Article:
I FELT a sense of utter disbelief upon learning about the tragic death of Nellie Geraghty in Shaw last week.
The callous mugging that led to this great-grandmother losing her life has stunned everyone across the Borough.
My heartfelt condolences go out to her family and friends at what must be an unbearably distressing and sad time.
This terrible kind of event often makes you instinctively think about your own family and loved ones.
It just doesn’t bear thinking about that it could have been your own grandmother who might have just been innocently going about her own business that day, at that time, on that street.
Another natural reaction to tragic news like this is also often to try and find some reason or logic behind it – to attempt to explain what happened. But in this case that’s simply a waste of effort.
This was clearly a selfish, senseless criminal act that could only have been carried out by someone detached from society.
Incidents like this are, thankfully, rare but I also understand that the sense of shock and vulnerability will affect the local area for some time.
What Shaw does have though is a close-knit community and it has been heart-warming to see local people rallying round quickly to assist the family in whatever way they can.
I only now hope that whoever is responsible for this act is swiftly brought to justice – and that the missing ashes of Mrs Geraghty’s late husband, Frank, are returned to the family as soon as possible.
TODAY will see nationwide industrial action that will potentially affect a range of public services across the Borough.
This is, of course, a national strike and Oldham Council will – like every other Local Authority across the country – be affected to some degree.
This is about staff exercising their right to strike in the face of proposed reforms to their pensions.
Clearly both sides of the fence have well-established viewpoints that you will be reading and hearing about in the media coverage.
It’s a genuine shame that the people who will really lose out as a result of the industrial action are ordinary residents who rely on public services day-to-day. Some, for example, will have to take today off or find alternative childcare because a local school has had to close.
That’s clearly not ideal but, at the same time, public sector employees do have every right to take this action and their decision must be respected.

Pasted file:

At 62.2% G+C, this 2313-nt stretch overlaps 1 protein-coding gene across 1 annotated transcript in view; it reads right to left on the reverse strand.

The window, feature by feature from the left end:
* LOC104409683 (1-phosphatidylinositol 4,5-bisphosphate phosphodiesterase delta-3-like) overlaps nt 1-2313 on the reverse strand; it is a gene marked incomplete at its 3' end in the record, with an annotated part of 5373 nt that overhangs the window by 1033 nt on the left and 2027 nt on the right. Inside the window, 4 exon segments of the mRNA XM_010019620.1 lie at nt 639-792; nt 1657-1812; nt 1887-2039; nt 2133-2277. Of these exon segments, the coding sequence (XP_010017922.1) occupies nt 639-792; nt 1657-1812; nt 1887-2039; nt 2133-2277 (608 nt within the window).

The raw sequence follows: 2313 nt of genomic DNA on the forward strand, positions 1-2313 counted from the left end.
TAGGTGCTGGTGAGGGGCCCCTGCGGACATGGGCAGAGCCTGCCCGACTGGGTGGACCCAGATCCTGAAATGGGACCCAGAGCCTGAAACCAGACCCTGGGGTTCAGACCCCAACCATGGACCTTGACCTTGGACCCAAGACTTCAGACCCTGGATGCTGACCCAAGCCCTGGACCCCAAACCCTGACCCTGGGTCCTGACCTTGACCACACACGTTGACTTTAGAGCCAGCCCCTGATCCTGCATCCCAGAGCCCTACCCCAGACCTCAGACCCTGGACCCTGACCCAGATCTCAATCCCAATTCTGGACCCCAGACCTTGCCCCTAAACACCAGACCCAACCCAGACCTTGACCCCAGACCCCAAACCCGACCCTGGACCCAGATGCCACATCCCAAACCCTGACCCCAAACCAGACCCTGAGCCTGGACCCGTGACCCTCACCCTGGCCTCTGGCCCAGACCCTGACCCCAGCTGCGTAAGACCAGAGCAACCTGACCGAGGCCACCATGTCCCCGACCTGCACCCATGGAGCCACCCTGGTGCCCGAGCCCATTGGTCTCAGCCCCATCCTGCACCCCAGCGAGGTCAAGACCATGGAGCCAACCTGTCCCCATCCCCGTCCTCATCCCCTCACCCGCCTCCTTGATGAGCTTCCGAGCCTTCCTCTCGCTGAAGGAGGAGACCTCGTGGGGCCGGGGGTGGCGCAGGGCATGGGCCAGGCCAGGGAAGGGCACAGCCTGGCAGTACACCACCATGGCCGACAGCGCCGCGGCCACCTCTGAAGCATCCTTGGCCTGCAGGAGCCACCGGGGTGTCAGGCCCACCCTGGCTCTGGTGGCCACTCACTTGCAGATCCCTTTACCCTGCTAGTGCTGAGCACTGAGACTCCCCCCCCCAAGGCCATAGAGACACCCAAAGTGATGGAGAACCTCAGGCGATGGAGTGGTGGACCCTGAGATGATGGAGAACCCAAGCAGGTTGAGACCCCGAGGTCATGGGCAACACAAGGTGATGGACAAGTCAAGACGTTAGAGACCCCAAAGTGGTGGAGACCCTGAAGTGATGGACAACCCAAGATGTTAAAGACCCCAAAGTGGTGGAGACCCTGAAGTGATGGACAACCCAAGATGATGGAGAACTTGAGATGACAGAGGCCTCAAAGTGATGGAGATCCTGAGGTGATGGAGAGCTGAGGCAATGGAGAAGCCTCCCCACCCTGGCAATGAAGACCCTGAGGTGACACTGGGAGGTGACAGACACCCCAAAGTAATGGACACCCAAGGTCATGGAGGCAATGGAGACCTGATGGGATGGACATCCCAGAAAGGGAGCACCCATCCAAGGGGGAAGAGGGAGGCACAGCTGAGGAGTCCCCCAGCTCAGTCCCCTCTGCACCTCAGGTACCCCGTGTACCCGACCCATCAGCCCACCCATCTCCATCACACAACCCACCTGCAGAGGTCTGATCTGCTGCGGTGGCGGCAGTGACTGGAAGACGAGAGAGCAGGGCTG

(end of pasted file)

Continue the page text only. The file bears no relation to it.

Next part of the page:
I do also think that in the midst of the ‘noise’ ahead of the strike it’s been disappointing that many of the real issues haven’t had closer examination.
As an example I’ve not seen it widely reported that the median average public sector pension for women is actually just £4,000: the vast majority of them are part-time workers at the bottom end of the pay-scales.
The notion chucked around that public sector pensions are ‘gold plated’ is also a very one-sided view. The starkest inequalities actually exist in the private sector where highly-paid executives get the real ‘gold plated’ pensions and other workers get a comparatively raw deal.
I’m not trying to make any political point here, but it does seem to me that in the heat of this debate some of the more salient facts are not being fully debated and some misleading assumptions peddled as ‘fact’, which is disappointing.
What is for certain about today’s action though is that it will serve to remind people how vital many public sector services are to their daily lives.
People will take their own viewpoint on whether the strike is justified or not, but the reality is that – even in 2011 – the ultimate power a worker has is to withdraw their labour.
Whilst that decision will adversely impact on many people for one day, I still firmly believe that the right to strike is an important sanction that should remain open to those who wish to take a stand.
Finally, I’d like to end on a more positive today with some good news – the return of the Beer Festival to the Queen Elizabeth Hall in 2012.
I realise many people were disappointed by the recent decision of event organisers to cancel the Saddleworth Beer Walk for 2012, but this is a very different kind of experience.
This is a static event that doesn’t require huge marshalling and policing to enable it to proceed as it will all take place under one roof.
It attracts a very different set of people, an unusual demographic if you like, into the town centre – often from very far afield.
I know there will be some who disapprove of such events but I do think there’s a certain element of cultural ‘snobbishness’ in some attitudes to this kind of thing.
If real ale isn’t your ‘bag’ that’s fine – it’s not particularly mine either – but the Beer Festival event is an important part of our cultural calendar.
It doesn’t just raise glasses, it raises important funds for charities and also helps to boost our town centre’s trade and profile.
Thanks for listening,